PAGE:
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Old 02-26-2015, 09:34 PM
gdpawel gdpawel is offline
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Default Impact on Colorectal Cancer Immunotherapy

Alexandra Mulvey
Cancer Research Institute

It’s almost Colorectal Cancer Awareness Month, and we can’t think of a more appropriate time to share what CRI scientists are doing to understand colorectal cancer and change the course of its treatment.

Colorectal cancer is the third most common type of cancer among both men and women in the United States, and is the second most deadly. Overall death and incidence rates among men and women have been declining for the past 20 years, thanks largely to screening tests that help detect early-stage cancer and pre-cancerous polyps. But due to underuse of screening tests, only 40% of colorectal cancers are diagnosed at an early stage, when the 5-year survival rate is 90%. When the cancer has spread to distant sites, only 13% of those diagnosed will reach the five-year survival milestone.

Colorectal cancer is one of the major cancer types for which new immune-based cancer treatments are currently in development. The monoclonal antibodies bevacizumab (Avastin), which helps cut off the nutrient supply to the tumor by suppressing blood vessel growth, and cetuximab (Erbitux) and panitumumab (Vectibix), which target the epidermal growth factor receptor (EGFR), have been FDA approved to treat colorectal cancer.

But in clinical trials are a number of cancer immunotherapies, besides monoclonal antibodies, that may expand and improve treatment options for patients. In a phase III clinical study is the therapeutic cancer vaccine Imprime PGG (NCT01309126), which coats the tumor cells and flags them for attack. In a phase I/II clinical trial, Imprime PGG doubled the overall response rates for second- and third-line metastatic colorectal cancer patients. A phase II trial is testing Reolysin, an oncolytic virus that is able to replicate specifically in cancer cells (NCT01622543). Clinical trials have demonstrated that Reolysin may have activity across a variety of cancer types when administered alone and in combination with other cancer therapies. A phase I/II trial is testing rintatolimod, which binds to Toll-like receptor 3 (TLR3), a part of the innate immune system that are “pattern recognition receptors” that detect pathogens immediately, and are a major component of anti-cancer immunosurveillance (NCT01545141).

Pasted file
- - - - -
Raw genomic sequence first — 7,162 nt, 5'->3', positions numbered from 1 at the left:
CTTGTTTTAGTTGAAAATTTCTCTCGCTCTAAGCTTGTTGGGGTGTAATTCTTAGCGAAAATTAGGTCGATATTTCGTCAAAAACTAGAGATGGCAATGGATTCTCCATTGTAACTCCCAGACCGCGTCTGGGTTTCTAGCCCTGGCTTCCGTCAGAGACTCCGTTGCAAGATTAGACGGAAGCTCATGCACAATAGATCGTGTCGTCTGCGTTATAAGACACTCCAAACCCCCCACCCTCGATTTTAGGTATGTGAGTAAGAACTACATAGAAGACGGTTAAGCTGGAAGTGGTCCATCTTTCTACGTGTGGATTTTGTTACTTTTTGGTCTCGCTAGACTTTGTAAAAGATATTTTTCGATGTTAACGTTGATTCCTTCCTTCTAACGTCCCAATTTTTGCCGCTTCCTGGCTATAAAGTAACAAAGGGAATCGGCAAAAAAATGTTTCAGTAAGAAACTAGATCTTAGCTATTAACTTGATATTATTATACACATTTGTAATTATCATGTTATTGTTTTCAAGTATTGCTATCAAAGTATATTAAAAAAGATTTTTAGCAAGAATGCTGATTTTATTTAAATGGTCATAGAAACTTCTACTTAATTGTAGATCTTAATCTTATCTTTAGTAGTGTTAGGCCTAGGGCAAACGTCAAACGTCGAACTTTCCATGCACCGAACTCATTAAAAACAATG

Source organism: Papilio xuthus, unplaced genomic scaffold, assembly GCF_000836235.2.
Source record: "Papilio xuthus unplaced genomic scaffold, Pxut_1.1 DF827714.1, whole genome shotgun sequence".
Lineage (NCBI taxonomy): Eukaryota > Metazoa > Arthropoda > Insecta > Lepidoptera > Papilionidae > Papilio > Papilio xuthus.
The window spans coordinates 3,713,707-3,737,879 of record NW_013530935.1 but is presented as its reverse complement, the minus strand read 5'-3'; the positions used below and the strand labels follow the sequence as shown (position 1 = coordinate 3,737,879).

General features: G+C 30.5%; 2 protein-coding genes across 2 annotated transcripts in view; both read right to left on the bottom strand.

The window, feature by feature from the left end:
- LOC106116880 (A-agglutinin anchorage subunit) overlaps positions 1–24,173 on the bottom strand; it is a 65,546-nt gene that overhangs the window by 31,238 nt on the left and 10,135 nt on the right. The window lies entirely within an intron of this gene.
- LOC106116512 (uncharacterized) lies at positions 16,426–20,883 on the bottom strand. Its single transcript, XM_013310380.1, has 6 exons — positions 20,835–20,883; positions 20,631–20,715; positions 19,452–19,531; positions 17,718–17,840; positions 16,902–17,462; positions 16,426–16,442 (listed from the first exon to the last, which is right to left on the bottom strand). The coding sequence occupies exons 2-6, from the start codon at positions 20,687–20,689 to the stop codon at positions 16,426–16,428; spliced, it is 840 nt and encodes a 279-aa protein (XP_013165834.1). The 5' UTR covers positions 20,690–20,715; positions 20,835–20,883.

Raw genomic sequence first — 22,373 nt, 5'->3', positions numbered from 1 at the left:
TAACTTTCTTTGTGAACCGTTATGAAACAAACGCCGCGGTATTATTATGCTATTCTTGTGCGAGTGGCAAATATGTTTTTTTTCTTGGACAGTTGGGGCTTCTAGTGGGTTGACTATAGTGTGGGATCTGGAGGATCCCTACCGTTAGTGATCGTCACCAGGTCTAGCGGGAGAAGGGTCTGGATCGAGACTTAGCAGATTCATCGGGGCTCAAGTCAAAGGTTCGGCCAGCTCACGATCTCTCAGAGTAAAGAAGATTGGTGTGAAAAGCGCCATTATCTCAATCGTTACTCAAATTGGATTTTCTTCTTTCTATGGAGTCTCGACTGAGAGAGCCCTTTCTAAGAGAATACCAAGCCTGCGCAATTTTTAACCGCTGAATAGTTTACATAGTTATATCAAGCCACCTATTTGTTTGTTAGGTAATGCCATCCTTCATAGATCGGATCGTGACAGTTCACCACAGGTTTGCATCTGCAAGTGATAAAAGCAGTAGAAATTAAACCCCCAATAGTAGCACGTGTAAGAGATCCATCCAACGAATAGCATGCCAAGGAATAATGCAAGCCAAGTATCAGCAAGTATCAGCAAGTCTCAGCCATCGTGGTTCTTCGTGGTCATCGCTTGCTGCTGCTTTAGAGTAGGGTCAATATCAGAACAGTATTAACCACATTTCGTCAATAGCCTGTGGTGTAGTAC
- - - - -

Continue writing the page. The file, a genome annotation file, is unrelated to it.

Immunotherapy as a potentially promising approach for treatment of colorectal cancer is based on evidence from a landmark study in 1998 by Haruo Ohtani, M.D., who demonstrated that the presence of CD8+ killer T cells within the tumor microenvironment (aka “tumor-infiltrating lymphocytes,” or TILs) correlated with better outcomes in colon cancer. This study provided early evidence that immunotherapies that can induce or enhance optimal immunologic conditions within colorectal cancers may hold promise for extending the lives of colorectal cancer patients. CRI bestowed the William B. Coley Award on Dr. Ohtani, along with Jérôme Galon, Ph.D., and Wolf Hervé Fridman, M.D., Ph.D. (left), for their fundamental contributions to our understanding of the prognostic significance of infiltrating T cells in cancer patients.

Studies to characterize immunological parameters that can aid prognosis have recently led to the development of a new tool, the Immunoscore, by Jérôme Galon, Ph.D., which provides a novel way of classifying tumors that works better than the current staging system in predicting rate of relapse and survival in colorectal cancer patients. An international task force, involving investigators in more than 20 countries, is now under way to validate the Immunoscore, the results of which may lead to the implementation of the Immunoscore as a new component for the classification of cancer, designated TNM-I (TNM-Immune). A recent paper, on which CRI CEO Jill O’Donnell-Tormey, Ph.D., is a co-author, discusses these efforts in more detail.

[url]http://www.translational-medicine.com/content/10/1/205/abstract
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Old 02-26-2015, 09:36 PM
gdpawel gdpawel is offline
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Default Current CRI Research

CRI scientists are actively pursuing research that is shedding light on the biology of colorectal cancer and improving its treatment. Ten of our postdoctoral fellows are looking at inflammation and its role in colorectal cancer. This includes April Price, Ph.D., a CRI postdoctoral fellow at the University of California, Berkeley, who is working to understand how Toll-like receptors (TLR), a type of receptor that recognizes molecules that are broadly shared by pathogens, contribute to colorectal cancer, and Timothy Eitas, Ph.D., a CRI postdoctoral fellow at the University of North Carolina, Chapel Hill, who is exploring the role of a protein called NLRX1 and its role in mediating the production of inflammatory molecules called cytokines in ulcerative colitis and colitis-associated cancer. Better understanding of the role that inflammation plays in the development of colorectal cancer may lead to effective strategies to interrupt this inflammation and therefore prevent the development of cancer in the first place.